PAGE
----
By recording a greater array of metrics and having a higher resolution of information accessed by more people, greater transparency is possible. “You’ll have this data so everything can be accountable. You will be able to write statistics, to re-simulate simulations to see if it’s the right thing to do. You’ll be able to benchmark, and do [bill] settlements,” Pinson says. But transparency requires an element of data sharing, something the energy market is not renowned for.
In Europe, this is muddled further by the introduction of the General Data Protection Regulation (GDPR) covering data protection since 2018. “In Europe, you cannot avoid the consequences of GDPR. Energy data falls inside GDPR because it says something about your behaviour when you look at electricity data,” says Bo Nørregaard Jørgensen of the University of Southern Denmark (SDU).
Ownership of the data and who is responsible for collecting consumer data also differs market by market, complicating decision-making and knowledge sharing. “In Denmark it’s the distribution system operator (DSO) that has the metering point and is responsible for collecting the consumption data. And then it forwards this data to a central hub where the retailers can access the metering data for their customers only in order to bill them,” Jørgensen explains.
“In Germany, it’s the retailer who actually knows the energy consumption which they use for billing and the DSO really doesn’t know what happens on its grid because it doesn’t have the hourly data. How the electricity market is organised has a huge influence on who owns the data and who has access to it for optimising grid operation and optimising pricing schemes.”
This issue could be partly resolved by increased standardisation of metrics. One of the challenges facing the energy sector is agreeing on the same definition of metrics to ensure everyone is being measured against the same benchmarks. “We have to have a standard,” says SAP’s Beberness.
“If you look at how you, as a company, report your sustainability numbers versus how I report them and we’re not following the same standard, then we’re going to generate numbers that make us look like we’re making progress.
“As I talk to the industry one of the things I hear consistently is how do we define that standard? How are we going to measure that? That’s something I don’t think I’ve seen established yet,” he says.
AMOUNT OF DATA
The more data gathered, the deeper the understanding gained, but increasing the volume of data should not be an end in itself. “Obviously, it’s always nicer to have more data so we’re sure of what’s going on, but we should not make it an excuse to wait to rethink all the metrics or how we use the data. I think we have enough already,” says Pinson.
“There’s been this overwhelming passion that we should have more data and measure more and more things. But people have not actually thought about what we really want to measure, how difficult that would be and what would we use that [data] for,” Pinson adds.
EY’s Mortier says the amount of data will necessitate a change of metrics. “There will be an abundance of energy at some point in time, so it will not be a matter of calculating or counting the electrons, it will be a matter of measuring when energy is needed at what point in time and also at what location.”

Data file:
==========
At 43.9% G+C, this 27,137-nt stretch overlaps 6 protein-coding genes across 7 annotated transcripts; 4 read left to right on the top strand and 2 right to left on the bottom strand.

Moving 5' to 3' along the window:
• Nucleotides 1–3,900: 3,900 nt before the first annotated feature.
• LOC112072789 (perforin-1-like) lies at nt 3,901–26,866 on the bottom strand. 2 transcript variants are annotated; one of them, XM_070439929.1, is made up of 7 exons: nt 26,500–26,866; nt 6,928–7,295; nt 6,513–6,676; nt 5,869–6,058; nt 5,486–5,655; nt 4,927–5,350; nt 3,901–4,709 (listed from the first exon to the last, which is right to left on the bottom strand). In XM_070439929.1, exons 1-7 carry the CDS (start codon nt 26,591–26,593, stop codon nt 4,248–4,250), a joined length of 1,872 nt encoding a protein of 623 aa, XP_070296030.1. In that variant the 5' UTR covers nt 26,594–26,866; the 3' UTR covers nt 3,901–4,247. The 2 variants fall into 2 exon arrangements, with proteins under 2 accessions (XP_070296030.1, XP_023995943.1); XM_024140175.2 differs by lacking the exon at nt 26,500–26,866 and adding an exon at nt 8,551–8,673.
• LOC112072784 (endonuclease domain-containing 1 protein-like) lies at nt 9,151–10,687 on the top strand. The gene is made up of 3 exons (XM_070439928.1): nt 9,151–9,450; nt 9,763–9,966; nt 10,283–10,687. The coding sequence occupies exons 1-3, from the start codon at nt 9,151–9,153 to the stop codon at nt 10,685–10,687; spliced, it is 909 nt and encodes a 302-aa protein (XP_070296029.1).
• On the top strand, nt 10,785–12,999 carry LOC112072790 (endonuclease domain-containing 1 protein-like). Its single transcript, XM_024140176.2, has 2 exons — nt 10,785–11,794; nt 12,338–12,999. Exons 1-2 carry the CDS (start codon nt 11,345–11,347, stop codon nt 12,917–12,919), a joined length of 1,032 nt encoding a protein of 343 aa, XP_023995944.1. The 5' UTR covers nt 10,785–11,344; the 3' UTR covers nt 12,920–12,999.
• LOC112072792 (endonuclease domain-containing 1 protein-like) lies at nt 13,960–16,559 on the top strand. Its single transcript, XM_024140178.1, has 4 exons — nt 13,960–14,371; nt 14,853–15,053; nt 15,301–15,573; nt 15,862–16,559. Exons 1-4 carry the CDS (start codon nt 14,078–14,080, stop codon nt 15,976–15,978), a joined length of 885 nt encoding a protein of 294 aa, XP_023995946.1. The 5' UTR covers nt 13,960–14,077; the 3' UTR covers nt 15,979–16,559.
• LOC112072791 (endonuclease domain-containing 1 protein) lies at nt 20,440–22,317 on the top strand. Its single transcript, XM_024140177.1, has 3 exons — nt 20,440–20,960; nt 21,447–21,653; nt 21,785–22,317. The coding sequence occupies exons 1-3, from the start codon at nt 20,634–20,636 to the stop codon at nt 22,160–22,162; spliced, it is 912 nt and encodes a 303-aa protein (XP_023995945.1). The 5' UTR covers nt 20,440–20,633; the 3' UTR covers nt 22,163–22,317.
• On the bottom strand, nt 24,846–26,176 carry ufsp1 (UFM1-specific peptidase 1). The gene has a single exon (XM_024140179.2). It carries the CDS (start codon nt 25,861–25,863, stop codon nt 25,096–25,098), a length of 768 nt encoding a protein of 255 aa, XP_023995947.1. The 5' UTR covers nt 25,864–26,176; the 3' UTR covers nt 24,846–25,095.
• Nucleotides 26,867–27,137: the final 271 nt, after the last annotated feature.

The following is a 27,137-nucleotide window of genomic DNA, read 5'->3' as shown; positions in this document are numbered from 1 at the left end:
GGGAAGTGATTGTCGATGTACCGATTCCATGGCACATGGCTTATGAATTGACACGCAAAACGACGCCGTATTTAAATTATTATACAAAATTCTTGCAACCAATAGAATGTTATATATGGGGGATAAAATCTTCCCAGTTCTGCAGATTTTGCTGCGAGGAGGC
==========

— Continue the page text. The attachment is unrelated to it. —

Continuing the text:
The liberalisation of the energy system is forcing market players to change their operational procedures and relationship with it. No longer will energy flow be controlled from the top down by transmission system operators (TSOs) reacting to demand.
Each stage of the system, from generators to consumers—that are increasingly becoming prosumers—via the system operators, will be able to change their behaviours according to what their data and metrics are telling them. The role of TSOs and distribution system operators (DSOs) are set to change dramatically.
“[Grid operators] come from a world where they have been owning, maintaining the assets and, to an extent, some system operation but not that much. A lot of our DNOs and DSOs are going on a journey to become real system operators by implementing advanced distribution management systems, to have market operator platforms and also to build customer capability in a much stronger way.
“We foresee some steering and planning at the top for the system, for the TSO and DSOs, but then you can imagine that within a community, a house or a building, there will be domains where data will be captured and algorithms will make the decisions in a smaller parameter and make the decision there,” says EY’s Mortier.
Bordass agrees there will be a shift in where the decision making on the grid takes place. “There’s a lot of real impetus for trying to develop bottom-up, instead of top-down standards because the bottom people are more agile. At the top, change is necessarily slower. Though of course the whole electricity network has to be agile, because it’s all in real time.”
Increased digitalisation allows for more real-time management of the network. This brings its own challenges. “For the network operator, they need to have much more real-time data on their grid in order for them to be able to manage it when the grid becomes more dynamic as the grid is going to become more unpredictable to some extent. If people behave the same way they’ve always behaved and you have a slow adoption of EVs and PV, then there will be a longer time for DSOs to adopt but then we need data to see where they need to make the first changes. They need data to show where they need to do grid reinforcements,” says Jørgensen.
“The decentralisation of the energy system [will mean that] electrons will flow in a different direction from a one directional way to an almost multi-directional way, requiring a traffic system,” Mortier adds. “There’s actually more and more need for an equivalent data flow to almost mirror that flow of electrons, or eventually even gas molecules. That’s basically where a lot of the grid modernisation and the digital aspect of the energy transition is all about.”
Whatever metrics are used and how the digital products react to that data, ultimately it is still human innovation and intervention that needs to dictate the removal of greenhouse gas emissions from the economy.
“If we feel that digitalisation alone can help decarbonisation, this is totally wrong. Digitalisation has to come with the right people who say we know how we want to use digitalisation to help go towards decarbonisation. But if you let it go by itself in a very liberal approach you cannot be sure where it’s going to go,” says Pinson. •
TEXT David Weston – ILLUSTRATION Clara Terne